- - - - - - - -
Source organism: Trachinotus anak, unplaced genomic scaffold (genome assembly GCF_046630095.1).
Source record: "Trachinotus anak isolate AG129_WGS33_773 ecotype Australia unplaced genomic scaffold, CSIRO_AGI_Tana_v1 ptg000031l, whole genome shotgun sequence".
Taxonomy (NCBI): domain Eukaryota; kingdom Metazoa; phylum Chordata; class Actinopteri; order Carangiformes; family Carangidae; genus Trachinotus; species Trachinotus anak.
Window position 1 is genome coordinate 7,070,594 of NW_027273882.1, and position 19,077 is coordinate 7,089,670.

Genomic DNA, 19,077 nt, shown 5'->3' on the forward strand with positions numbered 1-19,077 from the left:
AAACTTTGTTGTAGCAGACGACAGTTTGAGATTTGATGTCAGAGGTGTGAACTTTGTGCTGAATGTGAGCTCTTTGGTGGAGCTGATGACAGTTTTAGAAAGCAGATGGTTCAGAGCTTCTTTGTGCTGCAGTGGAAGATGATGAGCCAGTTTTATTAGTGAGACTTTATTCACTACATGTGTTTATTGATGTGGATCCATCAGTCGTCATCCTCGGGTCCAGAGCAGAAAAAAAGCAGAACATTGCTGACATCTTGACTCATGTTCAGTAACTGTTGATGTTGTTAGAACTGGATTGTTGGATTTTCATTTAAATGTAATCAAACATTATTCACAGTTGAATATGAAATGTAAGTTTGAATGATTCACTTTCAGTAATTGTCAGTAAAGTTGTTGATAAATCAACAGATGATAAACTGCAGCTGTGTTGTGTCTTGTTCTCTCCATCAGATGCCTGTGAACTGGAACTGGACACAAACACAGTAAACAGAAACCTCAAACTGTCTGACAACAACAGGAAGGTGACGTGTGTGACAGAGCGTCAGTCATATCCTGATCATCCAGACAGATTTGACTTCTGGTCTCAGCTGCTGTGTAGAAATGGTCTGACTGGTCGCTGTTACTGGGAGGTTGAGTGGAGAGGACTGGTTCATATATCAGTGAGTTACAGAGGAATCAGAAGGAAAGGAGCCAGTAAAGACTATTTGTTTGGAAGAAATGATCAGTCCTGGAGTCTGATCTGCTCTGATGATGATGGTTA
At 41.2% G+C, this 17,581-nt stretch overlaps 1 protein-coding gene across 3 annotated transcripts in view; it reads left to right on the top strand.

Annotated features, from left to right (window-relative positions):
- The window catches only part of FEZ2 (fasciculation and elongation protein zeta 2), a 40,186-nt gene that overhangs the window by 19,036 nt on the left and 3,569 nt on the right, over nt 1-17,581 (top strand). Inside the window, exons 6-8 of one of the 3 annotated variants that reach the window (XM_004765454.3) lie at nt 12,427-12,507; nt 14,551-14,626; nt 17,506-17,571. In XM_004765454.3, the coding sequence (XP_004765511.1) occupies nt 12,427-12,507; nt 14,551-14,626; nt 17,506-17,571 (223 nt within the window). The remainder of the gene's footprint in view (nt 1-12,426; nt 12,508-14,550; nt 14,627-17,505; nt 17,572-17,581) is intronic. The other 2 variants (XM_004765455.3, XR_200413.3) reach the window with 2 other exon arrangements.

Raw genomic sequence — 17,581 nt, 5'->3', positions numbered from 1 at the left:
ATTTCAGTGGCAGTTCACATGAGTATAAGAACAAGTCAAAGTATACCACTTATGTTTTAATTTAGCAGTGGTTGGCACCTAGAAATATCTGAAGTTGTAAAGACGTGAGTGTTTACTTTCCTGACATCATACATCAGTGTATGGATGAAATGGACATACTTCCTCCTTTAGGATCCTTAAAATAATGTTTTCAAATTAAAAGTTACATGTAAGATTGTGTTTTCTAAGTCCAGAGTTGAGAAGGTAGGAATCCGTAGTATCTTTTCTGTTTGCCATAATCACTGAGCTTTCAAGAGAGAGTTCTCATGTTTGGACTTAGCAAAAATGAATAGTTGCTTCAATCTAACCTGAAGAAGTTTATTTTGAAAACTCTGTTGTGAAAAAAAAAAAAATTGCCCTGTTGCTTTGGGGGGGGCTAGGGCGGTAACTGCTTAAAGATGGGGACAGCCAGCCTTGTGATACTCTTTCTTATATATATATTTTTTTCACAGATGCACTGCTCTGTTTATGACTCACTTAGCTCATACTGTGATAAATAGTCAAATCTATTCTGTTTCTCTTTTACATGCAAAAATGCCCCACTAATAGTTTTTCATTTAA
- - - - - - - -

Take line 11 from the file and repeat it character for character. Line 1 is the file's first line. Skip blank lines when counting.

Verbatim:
ATTTCAGTGGCAGTTCACATGAGTATAAGAACAAGTCAAAGTATACCACTTATGTTTTAATTTAGCAGTGGTTGGCACCTAGAAATATCTGAAGTTGTAAAGACGTGAGTGTTTACTTTCCTGACATCATACATCAGTGTATGGATGAAATGGACATACTTCCTCCTTTAGGATCCTTAAAATAATGTTTTCAAATTAAAAGTTACATGTAAGATTGTGTTTTCTAAGTCCAGAGTTGAGAAGGTAGGAATCCGTAGTATCTTTTCTGTTTGCCATAATCACTGAGCTTTCAAGAGAGAGTTCTCATGTTTGGACTTAGCAAAAATGAATAGTTGCTTCAATCTAACCTGAAGAAGTTTATTTTGAAAACTCTGTTGTGAAAAAAAAAAAAATTGCCCTGTTGCTTTGGGGGGGGCTAGGGCGGTAACTGCTTAAAGATGGGGACAGCCAGCCTTGTGATACTCTTTCTTATATATATATTTTTTTCACAGATGCACTGCTCTGTTTATGACTCACTTAGCTCATACTGTGATAAATAGTCAAATCTATTCTGTTTCTCTTTTACATGCAAAAATGCCCCACTAATAGTTTTTCATTTAA